How Can You Protect Your Glass Patio Doors This Hurricane Season?

Posted on: 14 October 2015

It's the middle of hurricane season. If you live in a high-risk area, failing to protect your glass patio doors can result in broken glass, water damage and even terrible injuries. You should have a plan in place that will allow you to protect your glass doors in the event that a storm comes to your community. Fortunately, there are many ways that you can protect your glass doors. You can pick one or several different methods, depending on what's right for you.

Clear Plastic Hurricane Film

Hurricane film can easily be installed before a hurricane comes and can be left up all year round. In fact, hurricane film blocks ultraviolet light, which benefits the homeowner all year round. This film can be installed as a DIY project and can be placed over pre-existing glass, which means that you won't have to replace your door in order to ensure the glass is protected.

Storm Shutters

Storm shutters are made to be rolled down or folded over your glass patio doors during a hurricane. Storm shutters are very convenient because they're permanently attached to your house. Closing and opening storm shutters is very easy. As an added benefit, storm shutters can also be used to provide extra protection for your house when you're going away on a trip.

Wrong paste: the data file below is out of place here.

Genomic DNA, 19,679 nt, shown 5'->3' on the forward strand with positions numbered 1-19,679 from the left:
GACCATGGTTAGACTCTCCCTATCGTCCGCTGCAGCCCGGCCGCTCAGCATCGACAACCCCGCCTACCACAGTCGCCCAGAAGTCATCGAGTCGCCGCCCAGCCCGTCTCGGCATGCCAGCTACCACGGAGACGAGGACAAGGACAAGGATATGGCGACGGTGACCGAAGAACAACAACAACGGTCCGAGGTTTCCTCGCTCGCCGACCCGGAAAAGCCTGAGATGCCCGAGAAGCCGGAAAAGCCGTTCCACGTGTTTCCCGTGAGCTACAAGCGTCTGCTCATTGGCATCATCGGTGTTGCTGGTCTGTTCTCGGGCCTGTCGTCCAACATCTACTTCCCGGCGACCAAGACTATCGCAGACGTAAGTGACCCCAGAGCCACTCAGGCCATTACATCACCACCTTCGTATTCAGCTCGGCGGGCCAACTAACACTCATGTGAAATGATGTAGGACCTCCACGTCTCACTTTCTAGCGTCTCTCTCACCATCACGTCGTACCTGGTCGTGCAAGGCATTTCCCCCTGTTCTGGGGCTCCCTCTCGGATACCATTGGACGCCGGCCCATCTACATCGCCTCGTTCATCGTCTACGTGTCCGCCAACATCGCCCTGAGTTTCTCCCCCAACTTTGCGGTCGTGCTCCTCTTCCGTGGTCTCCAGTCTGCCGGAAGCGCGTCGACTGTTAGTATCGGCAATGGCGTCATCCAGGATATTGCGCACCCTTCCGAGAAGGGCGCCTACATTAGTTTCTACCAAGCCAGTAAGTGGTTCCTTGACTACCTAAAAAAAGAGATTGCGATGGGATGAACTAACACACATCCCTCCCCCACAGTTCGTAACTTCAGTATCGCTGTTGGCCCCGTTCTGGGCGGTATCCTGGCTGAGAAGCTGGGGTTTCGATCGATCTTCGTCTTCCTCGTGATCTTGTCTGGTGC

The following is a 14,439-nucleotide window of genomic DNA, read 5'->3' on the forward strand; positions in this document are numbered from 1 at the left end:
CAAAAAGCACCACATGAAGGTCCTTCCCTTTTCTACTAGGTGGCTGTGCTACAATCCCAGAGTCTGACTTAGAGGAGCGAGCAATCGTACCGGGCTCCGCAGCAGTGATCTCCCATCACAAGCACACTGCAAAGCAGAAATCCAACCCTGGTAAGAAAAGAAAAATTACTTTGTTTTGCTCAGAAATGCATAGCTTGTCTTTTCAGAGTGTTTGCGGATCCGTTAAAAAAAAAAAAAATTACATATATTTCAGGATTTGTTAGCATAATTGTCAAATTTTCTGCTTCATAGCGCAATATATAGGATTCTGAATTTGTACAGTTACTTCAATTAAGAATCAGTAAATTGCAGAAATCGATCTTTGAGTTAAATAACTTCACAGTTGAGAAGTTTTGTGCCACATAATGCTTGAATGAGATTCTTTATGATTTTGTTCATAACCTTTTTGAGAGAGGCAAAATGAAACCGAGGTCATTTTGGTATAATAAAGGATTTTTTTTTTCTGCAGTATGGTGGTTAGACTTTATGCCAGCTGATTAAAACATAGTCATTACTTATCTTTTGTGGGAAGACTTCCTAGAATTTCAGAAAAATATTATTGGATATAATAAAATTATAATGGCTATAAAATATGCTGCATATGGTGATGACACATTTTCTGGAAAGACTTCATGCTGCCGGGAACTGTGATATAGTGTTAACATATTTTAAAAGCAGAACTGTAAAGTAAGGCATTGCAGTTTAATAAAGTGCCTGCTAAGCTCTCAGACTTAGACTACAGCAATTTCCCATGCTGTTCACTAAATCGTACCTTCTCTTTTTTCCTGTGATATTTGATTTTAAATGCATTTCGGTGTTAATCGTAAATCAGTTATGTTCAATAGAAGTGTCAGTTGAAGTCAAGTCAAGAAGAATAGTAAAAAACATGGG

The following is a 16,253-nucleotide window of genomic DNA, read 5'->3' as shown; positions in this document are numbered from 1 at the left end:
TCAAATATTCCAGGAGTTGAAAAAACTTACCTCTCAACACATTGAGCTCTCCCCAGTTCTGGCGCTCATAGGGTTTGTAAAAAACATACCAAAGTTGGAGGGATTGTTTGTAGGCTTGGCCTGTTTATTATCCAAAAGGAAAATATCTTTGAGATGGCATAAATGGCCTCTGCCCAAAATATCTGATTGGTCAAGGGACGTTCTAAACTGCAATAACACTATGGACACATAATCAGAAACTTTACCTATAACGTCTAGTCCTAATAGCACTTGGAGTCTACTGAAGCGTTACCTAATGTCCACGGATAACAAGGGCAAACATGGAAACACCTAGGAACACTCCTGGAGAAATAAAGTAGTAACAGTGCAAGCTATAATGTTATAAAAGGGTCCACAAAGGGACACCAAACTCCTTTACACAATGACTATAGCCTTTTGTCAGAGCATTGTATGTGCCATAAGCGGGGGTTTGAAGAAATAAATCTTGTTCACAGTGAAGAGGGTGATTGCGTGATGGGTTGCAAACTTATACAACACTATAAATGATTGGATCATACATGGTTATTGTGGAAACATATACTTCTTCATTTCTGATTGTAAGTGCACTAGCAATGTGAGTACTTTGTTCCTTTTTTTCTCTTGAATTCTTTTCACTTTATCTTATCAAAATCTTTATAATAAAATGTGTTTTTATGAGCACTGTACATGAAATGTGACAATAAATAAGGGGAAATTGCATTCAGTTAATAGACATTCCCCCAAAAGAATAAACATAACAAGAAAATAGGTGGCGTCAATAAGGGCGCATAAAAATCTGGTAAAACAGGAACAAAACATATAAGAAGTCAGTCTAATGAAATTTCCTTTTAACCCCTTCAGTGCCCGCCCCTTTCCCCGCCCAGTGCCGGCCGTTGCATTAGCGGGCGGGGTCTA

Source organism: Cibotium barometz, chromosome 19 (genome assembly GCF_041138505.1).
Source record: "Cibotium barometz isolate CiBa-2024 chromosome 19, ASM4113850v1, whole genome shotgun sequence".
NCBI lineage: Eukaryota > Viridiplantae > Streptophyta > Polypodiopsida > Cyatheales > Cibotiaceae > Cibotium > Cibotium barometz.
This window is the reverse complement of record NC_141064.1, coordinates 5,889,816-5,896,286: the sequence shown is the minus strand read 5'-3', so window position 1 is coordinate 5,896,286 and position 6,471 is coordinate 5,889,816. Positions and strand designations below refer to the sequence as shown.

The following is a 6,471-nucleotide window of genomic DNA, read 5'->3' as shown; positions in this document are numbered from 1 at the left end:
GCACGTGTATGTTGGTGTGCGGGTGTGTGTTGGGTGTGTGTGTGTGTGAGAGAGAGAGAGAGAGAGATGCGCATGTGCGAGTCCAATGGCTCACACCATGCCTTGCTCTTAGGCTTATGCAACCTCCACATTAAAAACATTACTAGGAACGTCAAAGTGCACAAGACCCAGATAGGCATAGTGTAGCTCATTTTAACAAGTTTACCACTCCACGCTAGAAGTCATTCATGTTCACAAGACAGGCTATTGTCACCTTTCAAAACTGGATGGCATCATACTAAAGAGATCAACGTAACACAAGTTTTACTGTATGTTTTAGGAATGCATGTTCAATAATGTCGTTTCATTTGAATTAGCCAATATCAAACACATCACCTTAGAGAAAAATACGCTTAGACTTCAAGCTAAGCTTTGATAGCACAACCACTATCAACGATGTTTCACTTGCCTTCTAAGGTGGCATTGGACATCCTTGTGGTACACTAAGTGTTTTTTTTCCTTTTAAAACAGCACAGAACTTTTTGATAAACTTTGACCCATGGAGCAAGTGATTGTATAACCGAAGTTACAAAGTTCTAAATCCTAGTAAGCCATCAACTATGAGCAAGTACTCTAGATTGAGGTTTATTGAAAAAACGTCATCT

High-Impact Patio Door Glass

High-impact glass is useful at all times of the year, not just during hurricane season. High-impact glass resists breakage from human activity as well as wind, and therefore can help burglar-proof your house. The downside of high-impact glass is that it's best to install it with the door. If the door doesn't have high-impact glass already, you'll have to find a contractor that can take out the old glass and install new glass.

Plywood Covers

Installing plywood covers is a DIY project. Plywood is relatively inexpensive and will completely protect your patio doors. In fact, in addition to protecting the glass, plywood even protects the door itself from blowing out of the frame. The downside to plywood is that it can only be installed at the last minute. Plywood also necessitates anchors and screws to be installed around the door frame, and that's not attractive.

Waiting until the last minute can necessitate glass door repair. If you don't have a plan in place to protect your glass patio doors, keep the number for a local glass door repair company on hand. Knowing who to call will help you get back on your feet quickly after the next big storm. Contact a company like Cheaper Window Glass for more info.